We use cookies to ensure that we give you the best possible experience on our website. Continuing to use supc.ac.uk means you agree to our use of cookies. For more information click here
 

News

 
CDW - Overcoming Cyber Security Challenges in Higher Education

CDW - Overcoming Cyber Security Challenges in Higher Education

As more students embrace remote learning, universities must carefully consider their approach to cybersecurity, says Neil Bailey, Head of Education at CDW.

 

The impact of the COVID-19 pandemic has touched every sector and every economy across the globe. The most agile organisations have been able to adapt quickly to maintain operations as normal (or as close to normal as possible), while others have struggled due to practicality or financial constraints.

 

The education sector has faced unprecedented disruption, with all key stages, further and higher education institutions forced to adapt the way that education is delivered. Hopes that modifications could be short term have dwindled in recent weeks. Many UK universities are now planning a very different first semester with limited or no face-to-face contact time. Some have gone further, sharing that the entire 2020/21 academic year will be taught virtually. These decisions will reshape student campuses, impact the number of graduates and undergraduates starting or recommencing learning, and present technical and pedagogic challenges. The likely outcome is a need to embrace remote learning technologies rapidly and at scale, adapting underlying infrastructure, systems, storage and connectivity, whilst exploring approaches that support social distancing and build COVID- secure environments. 
 
CDW’s Higher Education Institution subject matter experts have spent their careers helping universities define, design, source, configure, deploy and support technologies that underpin academic and research performance. The team support half of the UK’s universities, and have spent the last couple of months identifying and defining solutions to the most prevalent cyber security challenges that universities will face to successfully operate in the “new normal”: 

 

  • Remote access to lectures, tutorials and data
  • Data security: spanning research data, student content, lecturer IPR
  • Data centre scaling: access and sizing
  • Hybrid cloud environments
  • On-campus social distancing: population flows, resource access and scheduling

 

Taking a holistic approach

At the centre of the potential solutions lies cyber security. Defining and adopting new technologies that provide equitable freedom of choice and access, data protection spanning student and research datasets and GDPR compliance, all whilst ensuring pace, agility and flexibility. The need for a rigorous cyber security programme, with resilient systems in place, is required to ensure that IT networks are adequately protected. Recent data shows that two-thirds of universities have been subjected to cyber-attacks during the last four years, with losses for H1FY18 estimated at £145m. Attacks focus on four key areas:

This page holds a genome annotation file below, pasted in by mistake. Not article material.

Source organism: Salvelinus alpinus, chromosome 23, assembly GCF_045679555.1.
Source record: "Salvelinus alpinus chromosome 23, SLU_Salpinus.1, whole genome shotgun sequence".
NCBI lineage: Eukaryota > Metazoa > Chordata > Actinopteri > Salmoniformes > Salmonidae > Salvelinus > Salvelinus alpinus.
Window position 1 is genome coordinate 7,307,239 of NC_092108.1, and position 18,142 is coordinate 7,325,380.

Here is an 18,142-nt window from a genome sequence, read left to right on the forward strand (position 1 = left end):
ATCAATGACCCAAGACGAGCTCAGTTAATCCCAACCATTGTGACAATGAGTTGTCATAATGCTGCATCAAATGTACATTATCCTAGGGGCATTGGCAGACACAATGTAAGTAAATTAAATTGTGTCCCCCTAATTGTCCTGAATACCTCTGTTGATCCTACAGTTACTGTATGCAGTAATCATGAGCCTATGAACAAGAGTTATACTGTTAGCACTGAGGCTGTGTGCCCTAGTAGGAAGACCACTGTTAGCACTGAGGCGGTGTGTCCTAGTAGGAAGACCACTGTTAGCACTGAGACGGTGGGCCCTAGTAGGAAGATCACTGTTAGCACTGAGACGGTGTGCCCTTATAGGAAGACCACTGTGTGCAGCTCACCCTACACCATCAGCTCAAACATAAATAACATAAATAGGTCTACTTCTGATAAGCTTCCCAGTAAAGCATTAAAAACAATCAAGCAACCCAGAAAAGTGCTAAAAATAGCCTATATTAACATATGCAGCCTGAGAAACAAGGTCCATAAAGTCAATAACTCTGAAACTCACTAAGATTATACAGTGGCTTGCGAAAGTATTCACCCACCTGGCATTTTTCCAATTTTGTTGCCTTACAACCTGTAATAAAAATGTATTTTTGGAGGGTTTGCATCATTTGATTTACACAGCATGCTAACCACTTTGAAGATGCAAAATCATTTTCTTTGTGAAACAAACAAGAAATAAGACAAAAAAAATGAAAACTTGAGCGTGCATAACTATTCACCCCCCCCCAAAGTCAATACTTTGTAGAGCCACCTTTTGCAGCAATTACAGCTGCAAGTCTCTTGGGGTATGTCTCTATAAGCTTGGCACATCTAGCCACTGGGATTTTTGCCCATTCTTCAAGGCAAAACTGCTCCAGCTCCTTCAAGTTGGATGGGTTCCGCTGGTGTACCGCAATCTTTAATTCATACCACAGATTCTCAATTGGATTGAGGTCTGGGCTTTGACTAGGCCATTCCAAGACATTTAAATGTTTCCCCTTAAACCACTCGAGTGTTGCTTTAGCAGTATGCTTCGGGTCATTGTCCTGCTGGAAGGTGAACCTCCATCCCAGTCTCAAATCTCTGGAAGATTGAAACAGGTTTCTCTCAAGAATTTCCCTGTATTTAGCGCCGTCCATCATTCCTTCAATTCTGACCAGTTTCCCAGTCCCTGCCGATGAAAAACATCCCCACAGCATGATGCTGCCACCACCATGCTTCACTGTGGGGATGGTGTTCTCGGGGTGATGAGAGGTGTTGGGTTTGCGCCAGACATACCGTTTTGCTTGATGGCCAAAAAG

• Emails
  • Bulk personal information on staff and students
  • Technical resources (e.g. documentation and standards)
  • Sensitive research and intellectual property

To prevent such incidents, universities must ensure that optimised security, governance and compliance is woven into every element of the IT estate, including appliances accessed remotely. This type of holistic approach provides a solid foundation for increased distance learning. 

 

Then it is about ensuring that adequate security systems are in place to protect the students themselves. Most universities will have experience of implementing security solutions spanning the campus IT estate. Still, as distance learning becomes part of the “new normal”, universities need to counter the challenge of students accessing networks through personal devices – potentially from all four corners of the globe. 

 

 

Partnering with IT specialists

Fortunately, there are tried and trusted ways of assessing and dealing with cyber threats. Many universities have already forged successful relationships with expert providers such as CDW, who offer a vendor-neutral view of the cyber security market, while assessing existing IT setups and spotting existing vulnerabilities. Most software security vendors offer free 90- day trials of software packages, giving universities the confidence to ‘try before they buy’.

 

 CDW can help select, source, deploy and support the roll-out of cyber security systems, ensuring that implementation is managed unobtrusively. This seamless process leverages the unparalleled, long-standing experience of working in the HEI arena, underpinned by a quarter of CDW’s global revenues derived from the education sector.  

 

 

Now is the time for action

Ultimately, the trend towards remote learning is here to stay – and it is forcing universities to rethink their approach to cyber security. This comes at a time of unprecedented acceleration in connectivity, video conferencing, and file-sharing technologies. Every university will seek to ensure seamless productivity, no matter where users are located, making the need for a partner who provides whole market access and proven expertise more important than ever.

 

Talk to CDW to help plan and deliver solutions that will protect and support your university, this year, next year and into the future. Email This email address is being protected from spambots. You need JavaScript enabled to view it.

 

CDW is a supplier on SUPC’s software licence resellers agreement and the Desktops and Notebooks (NDNA) agreement.